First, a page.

Media Business Strategies

The Blog of David Polakoff

You Can Act Like A (Wo)Man!

Posted by David Polakoff on December 14, 2014

The Windmills of My Immediate Mind

Media Business Strategies – David Polakoff

“You Can Act Like A (Wo)Man!”

Company Values Comprise Individuals’ Values


Start-up companies establish company culture and the values and character of the company within the first five staff members. Subsequent hiring must measure a prospect’s ability to adhere and contribute to that culture and those values. The digital age (anyone’s ability, and propensity, to broadcast their reviews through social media) requires companies, new and mature, to identify and adhere to a company mission and values. Through film characters portrayed by Marlon Brando, John Wayne, and Will Sampson, let’s examine how the values and behavior of individuals are the pillars of a company’s reputation.

Johnny Fontane: Oh, Godfather, I don’t know what to do, I don’t know what to do…


Don Corleone: What’s the matter with you? Is this what you’ve become, a Hollywood finocchio who cries like a woman? “Oh, what do I do? What do I do?” What is that nonsense? Ridiculous!

Don Corleone: Tell me, do you spend time with your family?

Johnny Fontane: Sure I do.

Don Corleone: Good. Because a man who doesn’t spend time with his family can never be a real man.

Don Corleone, in those remarks, and in the portion of the dialogue after his son, Sonny, enters the room, sends a larger message about expected male behavior to both Johnny and Sonny. I am going to co-opt that “Godfather” quote, and bring it forward from the 1940s to 2015. Without regard to gender, Don Corleone is mentoring his son and godson that there are standards of behavior that they must live up to, personally and professionally. While there is some irony in Don Corleone’s words, because he is a criminal, he nonetheless consistently adheres to standards, mores, and traditions of respectful and courteous human behavior. We see Don Corleone’s deference to the shopkeeper, where he buys his fruit, and to his business competitors (members of the other “families”). We also see Don Corleone loyal to his colleagues and his reputation for honesty and truth-telling – his tendency to follow through with what he says he’ll do.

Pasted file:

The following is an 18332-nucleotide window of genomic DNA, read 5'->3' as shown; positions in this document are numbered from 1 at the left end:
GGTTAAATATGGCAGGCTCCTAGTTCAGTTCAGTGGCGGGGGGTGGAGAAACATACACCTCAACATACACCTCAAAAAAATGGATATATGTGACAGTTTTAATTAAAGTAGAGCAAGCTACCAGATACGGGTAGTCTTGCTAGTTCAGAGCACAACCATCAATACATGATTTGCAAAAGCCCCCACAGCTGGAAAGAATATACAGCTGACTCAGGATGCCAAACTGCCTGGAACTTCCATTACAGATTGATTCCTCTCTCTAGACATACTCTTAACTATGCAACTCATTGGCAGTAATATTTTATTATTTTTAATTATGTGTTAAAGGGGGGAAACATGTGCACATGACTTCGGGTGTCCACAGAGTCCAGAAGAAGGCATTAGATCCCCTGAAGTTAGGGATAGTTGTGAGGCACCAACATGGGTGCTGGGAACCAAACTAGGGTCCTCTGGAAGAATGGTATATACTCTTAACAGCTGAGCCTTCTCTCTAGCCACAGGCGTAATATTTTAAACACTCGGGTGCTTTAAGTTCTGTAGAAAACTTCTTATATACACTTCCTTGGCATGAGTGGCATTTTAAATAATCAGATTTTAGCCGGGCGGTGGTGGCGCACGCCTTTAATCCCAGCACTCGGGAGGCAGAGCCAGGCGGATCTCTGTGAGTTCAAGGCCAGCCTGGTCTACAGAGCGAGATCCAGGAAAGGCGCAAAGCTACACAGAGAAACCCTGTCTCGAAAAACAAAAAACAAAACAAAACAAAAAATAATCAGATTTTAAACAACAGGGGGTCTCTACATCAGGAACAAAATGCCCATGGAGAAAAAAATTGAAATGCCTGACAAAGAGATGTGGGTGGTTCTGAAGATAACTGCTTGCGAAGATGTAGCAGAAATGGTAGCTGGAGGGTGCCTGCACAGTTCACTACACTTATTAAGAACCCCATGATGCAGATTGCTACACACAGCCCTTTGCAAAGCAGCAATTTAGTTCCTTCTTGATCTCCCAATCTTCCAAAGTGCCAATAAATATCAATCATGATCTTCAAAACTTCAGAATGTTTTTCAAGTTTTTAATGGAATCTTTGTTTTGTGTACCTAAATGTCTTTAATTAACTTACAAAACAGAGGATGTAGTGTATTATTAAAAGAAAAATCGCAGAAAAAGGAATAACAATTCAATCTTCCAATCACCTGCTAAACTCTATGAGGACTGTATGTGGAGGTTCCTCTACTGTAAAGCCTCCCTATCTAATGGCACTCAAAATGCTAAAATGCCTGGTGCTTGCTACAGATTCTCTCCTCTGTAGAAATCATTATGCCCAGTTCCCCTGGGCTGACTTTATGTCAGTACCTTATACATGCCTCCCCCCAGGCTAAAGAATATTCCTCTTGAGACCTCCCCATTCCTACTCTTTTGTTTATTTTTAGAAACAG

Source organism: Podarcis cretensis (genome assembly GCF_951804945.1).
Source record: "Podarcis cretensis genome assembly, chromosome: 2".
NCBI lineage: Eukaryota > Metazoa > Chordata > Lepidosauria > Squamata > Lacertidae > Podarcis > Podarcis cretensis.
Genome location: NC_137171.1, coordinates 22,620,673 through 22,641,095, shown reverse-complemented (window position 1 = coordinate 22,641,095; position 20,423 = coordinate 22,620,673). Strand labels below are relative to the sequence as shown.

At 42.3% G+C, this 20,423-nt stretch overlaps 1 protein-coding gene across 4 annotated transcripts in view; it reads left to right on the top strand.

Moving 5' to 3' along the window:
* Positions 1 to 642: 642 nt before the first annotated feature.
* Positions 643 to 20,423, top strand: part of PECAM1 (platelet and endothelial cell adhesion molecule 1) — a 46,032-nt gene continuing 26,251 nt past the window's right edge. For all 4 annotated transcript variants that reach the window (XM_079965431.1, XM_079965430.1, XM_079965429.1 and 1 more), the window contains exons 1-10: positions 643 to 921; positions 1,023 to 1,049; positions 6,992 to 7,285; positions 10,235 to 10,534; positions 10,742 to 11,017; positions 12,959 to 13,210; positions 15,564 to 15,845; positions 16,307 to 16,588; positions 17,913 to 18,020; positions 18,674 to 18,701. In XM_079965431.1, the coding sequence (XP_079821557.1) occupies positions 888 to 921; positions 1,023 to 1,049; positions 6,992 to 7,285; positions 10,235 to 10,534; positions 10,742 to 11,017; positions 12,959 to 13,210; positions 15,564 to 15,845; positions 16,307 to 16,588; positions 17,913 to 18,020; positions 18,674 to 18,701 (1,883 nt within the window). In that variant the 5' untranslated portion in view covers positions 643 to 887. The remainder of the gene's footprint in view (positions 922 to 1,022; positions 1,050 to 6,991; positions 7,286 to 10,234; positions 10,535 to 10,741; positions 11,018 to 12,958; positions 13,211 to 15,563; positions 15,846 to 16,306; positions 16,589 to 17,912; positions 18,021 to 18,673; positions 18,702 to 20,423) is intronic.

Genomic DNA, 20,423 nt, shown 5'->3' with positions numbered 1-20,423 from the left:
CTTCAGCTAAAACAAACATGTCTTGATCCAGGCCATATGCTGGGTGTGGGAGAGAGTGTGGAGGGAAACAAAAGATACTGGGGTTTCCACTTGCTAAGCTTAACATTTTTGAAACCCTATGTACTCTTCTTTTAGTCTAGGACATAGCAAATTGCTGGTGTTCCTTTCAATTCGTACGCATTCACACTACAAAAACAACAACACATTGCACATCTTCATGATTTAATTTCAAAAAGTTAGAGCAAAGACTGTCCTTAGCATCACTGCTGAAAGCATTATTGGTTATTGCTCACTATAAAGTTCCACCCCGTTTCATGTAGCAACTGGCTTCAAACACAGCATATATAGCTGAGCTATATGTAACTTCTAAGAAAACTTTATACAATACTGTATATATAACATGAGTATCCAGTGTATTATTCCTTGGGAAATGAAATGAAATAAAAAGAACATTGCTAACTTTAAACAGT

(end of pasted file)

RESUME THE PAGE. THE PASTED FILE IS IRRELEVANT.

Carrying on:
Lt. Col. Kirby York: But he must learn that a man’s word to anything, even his own destruction, is his honor.

John Wayne’s character in “Rio Grande” is also unequivocal of the paramount nature of his bond to standards of human behavior. Many things can be taken away from a person, such as possessions, freedom, and pride, but a person’s word remains in her/his control and defines her/his character.

Ten Bears: It’s sad that governments are chiefed by the double tongues. There is iron in your words of death for all Comanche to see, and so there is iron in your words of life. No signed paper can hold the iron. It must come from men. The words of Ten Bears carries the same iron of life and death. It is good that warriors such as we meet in the struggle of life… or death. It shall be life.

Will Sampson’s character in “The Outlaw Josey Wales” similarly holds a person’s word as a promise. A commitment can only be executed by a person, regardless of words on a page, as Ten Bears notes; and such a person is only measured by her/his ability to carry out what s/he says they will do.

Now, perhaps this focus on a person’s word, character, and integrity sounds a bit pious. And, I would be unable to cast the first stone.   That being said, one should care about her/his own conduct, primarily, and how they’re perceived, secondarily; with the former comes the latter. By providing a commitment to others and to missions, values, and goals of endeavors with which one associates, success will be achieved, personally and collectively.

The tenet of doing unto others as you would have done to you is true in personal, professional, and volunteer arenas. Yes, let me highlight that serving in a role without recompense cannot be distinguished from a role by which one is compensated. A commitment is a commitment; one’s word will be measured as sacrosanct regardless of the context. Of each human’s inherent complexity of attributes, one’s word is the most valuable.

What this all leads up to is do what you will say you will do. You will actually lose (dare I say, destroy) human respect by affirming to take an action that you never intend, or fail, to perform. Human nature requires closure. People would rather hear that you are unable to perform a task or role versus hearing you say that you will act when you never then do. Such is how a company, new or tenured, will survive; on the word of its people and the resulting reputation.

“I spent my whole life trying not to be careless,” Don Corleone tells another of his sons, Michael. If you are careless with your word, what could you possibly care about? Always “act like a (wo)man!”


Media Business Strategies is the blog/website of David Polakoff, a New York based, Media & Entertainment Industry Financial Executive.

David Polakoff’s media/entertainment industry experience and expertise results from his tenures in senior financial and development roles with: Ernst & Young, HBO/Time Warner, Granada America/itv plc, independent consulting, and multi-channel network, Iconic Entertainment, Inc.  Currently, David provides financial, operational, and strategic services to media/entertainment companies.  Read more in About.

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